So you’re thinking of hiring an executive assistant, and you may be wondering how the whole process works. Or, maybe you just hired your EA, and you’re unsure how to onboard this new worker. Whether you fit into the former or latter category, this post should help you get started with your executive assistant in a smooth, simple manner.
Over at Foundr, Jonathan Chan says it should take about 3 weeks to fully onboard your new EA. In other words, don’t rush it. Proper training takes time. Once they’re fully engaged with your business’s policies and procedures, you’ll see that your energies onboarding them were well worth it.
When onboarding your EA, consider the following procedures for an easy transition.
Put together an operations manual that you can share with them.
This manual should include critical login information (for your social media accounts, for example, if they’re going to be helping you with social media marketing), important How-To’s (how to post a blog to your website, for example) and all the critical information your EA needs to know to help you manage your business.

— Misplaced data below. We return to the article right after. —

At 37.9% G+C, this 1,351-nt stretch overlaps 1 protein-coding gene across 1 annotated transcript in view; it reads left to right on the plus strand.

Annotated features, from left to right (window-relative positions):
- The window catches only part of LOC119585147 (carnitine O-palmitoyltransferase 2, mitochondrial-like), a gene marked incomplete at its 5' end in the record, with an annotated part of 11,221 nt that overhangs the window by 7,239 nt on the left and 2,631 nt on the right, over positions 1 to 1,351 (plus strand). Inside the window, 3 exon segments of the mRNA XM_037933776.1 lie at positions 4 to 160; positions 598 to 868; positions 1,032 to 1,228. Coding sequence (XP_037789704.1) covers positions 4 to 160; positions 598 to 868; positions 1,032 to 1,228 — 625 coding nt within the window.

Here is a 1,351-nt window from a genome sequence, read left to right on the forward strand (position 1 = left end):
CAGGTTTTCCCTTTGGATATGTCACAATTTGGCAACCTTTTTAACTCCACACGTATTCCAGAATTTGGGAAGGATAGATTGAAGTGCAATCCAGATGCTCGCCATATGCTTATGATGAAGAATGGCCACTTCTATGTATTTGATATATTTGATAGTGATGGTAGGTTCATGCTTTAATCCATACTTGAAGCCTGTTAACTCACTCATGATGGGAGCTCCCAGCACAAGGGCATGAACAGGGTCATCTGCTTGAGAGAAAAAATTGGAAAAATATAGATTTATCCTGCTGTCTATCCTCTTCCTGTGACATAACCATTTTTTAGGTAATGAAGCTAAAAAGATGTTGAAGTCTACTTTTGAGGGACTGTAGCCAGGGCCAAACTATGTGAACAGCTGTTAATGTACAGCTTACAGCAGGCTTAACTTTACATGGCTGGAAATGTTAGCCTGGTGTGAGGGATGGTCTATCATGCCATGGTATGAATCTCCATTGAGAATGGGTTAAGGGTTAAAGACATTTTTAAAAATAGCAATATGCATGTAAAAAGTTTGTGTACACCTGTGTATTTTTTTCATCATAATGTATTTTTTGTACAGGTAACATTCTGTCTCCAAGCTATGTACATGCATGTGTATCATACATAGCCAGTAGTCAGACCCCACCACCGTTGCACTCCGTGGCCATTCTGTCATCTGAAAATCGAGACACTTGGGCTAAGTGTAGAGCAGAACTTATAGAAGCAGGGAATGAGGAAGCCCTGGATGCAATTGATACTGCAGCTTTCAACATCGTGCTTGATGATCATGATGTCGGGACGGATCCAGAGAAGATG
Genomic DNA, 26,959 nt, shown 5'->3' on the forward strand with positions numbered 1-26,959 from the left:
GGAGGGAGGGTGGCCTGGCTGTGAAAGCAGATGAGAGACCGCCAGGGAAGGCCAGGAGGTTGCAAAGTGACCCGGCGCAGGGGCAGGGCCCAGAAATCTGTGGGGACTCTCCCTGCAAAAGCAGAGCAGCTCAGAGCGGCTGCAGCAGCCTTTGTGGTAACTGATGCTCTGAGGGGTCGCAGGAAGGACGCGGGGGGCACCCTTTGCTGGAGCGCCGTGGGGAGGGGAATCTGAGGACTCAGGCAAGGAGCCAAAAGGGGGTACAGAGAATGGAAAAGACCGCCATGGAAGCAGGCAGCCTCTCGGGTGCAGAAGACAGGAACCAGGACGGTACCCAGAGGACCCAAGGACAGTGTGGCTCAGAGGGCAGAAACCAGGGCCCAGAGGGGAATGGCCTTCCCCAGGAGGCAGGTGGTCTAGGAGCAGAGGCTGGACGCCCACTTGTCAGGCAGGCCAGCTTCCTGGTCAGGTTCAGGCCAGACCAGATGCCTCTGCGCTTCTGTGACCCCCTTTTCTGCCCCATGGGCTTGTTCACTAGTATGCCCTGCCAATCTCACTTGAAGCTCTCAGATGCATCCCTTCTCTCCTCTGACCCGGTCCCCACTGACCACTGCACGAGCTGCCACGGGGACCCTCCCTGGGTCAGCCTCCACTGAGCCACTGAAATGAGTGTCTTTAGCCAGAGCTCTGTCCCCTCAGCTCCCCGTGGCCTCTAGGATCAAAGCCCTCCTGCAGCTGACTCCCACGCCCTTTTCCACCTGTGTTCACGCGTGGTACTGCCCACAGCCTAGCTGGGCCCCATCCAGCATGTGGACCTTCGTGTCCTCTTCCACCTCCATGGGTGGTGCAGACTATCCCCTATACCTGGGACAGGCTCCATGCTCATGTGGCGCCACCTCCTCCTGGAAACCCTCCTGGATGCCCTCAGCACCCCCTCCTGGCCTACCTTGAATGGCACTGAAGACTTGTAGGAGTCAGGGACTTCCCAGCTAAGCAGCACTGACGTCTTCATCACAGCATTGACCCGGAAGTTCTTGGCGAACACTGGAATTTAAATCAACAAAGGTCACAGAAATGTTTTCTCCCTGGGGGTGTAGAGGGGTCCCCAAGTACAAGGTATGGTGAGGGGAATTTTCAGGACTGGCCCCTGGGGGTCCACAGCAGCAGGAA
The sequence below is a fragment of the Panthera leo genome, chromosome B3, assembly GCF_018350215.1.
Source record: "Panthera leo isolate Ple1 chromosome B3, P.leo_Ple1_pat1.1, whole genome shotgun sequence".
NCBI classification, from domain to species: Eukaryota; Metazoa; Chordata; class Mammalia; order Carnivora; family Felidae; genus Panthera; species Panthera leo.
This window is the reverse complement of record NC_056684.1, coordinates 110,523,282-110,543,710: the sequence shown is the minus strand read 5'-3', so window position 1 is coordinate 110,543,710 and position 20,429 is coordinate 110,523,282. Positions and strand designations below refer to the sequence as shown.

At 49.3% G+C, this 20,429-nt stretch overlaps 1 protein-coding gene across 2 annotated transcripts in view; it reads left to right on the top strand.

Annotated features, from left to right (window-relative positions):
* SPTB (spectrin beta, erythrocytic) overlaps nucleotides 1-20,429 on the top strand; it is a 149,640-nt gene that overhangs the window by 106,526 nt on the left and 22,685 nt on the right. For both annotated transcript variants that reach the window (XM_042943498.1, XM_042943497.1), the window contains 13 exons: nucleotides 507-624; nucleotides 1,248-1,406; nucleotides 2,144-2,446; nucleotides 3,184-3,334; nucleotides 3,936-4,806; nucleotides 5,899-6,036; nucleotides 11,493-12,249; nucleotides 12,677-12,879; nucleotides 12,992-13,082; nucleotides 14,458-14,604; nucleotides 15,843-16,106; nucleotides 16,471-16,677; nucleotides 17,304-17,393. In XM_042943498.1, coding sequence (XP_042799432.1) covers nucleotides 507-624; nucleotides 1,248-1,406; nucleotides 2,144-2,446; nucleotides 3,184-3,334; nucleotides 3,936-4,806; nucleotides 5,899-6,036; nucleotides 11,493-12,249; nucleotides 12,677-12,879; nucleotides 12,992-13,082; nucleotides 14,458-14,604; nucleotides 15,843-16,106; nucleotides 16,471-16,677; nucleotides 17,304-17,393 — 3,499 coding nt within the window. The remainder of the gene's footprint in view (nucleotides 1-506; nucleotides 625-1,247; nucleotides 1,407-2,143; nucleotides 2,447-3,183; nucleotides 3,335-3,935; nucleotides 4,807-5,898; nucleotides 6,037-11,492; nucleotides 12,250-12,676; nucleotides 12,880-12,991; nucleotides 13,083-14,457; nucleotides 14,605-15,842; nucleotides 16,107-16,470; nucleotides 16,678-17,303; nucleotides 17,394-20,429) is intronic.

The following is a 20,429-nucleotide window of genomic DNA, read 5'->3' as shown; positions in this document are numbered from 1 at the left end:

To get started, check out this simple introduction to putting together an operations manual for your new administrative assistant.
Introduce them to the tools you use to run your business.
If you need your EA to manage your email inbox, then get them set up with a delegation tool, such as those provided by Gmail or Outlook. Figure out which communication tool you’ll use to keep in regular touch (We like Slack.). Set them up with a company email address. If you use something like the G-suite (Drive, Docs, etc.), then ask them to familiarize themselves with those tools. Whatever tools you have in your toolbelt, make sure your EA is comfortable using them.
Establish regular check-ins.
Set up regular check-in’s with your EA to ensure that you’re both on the same page at all times. This can be done via phone, Google Hangouts, Skype, Go2Meeting, or whatever communication tool you prefer (We like apps that allow you to share your computer screens, such as join.me and Zoom.us.) When communication lines break down, that’s when things can go wrong between you and your assistant.
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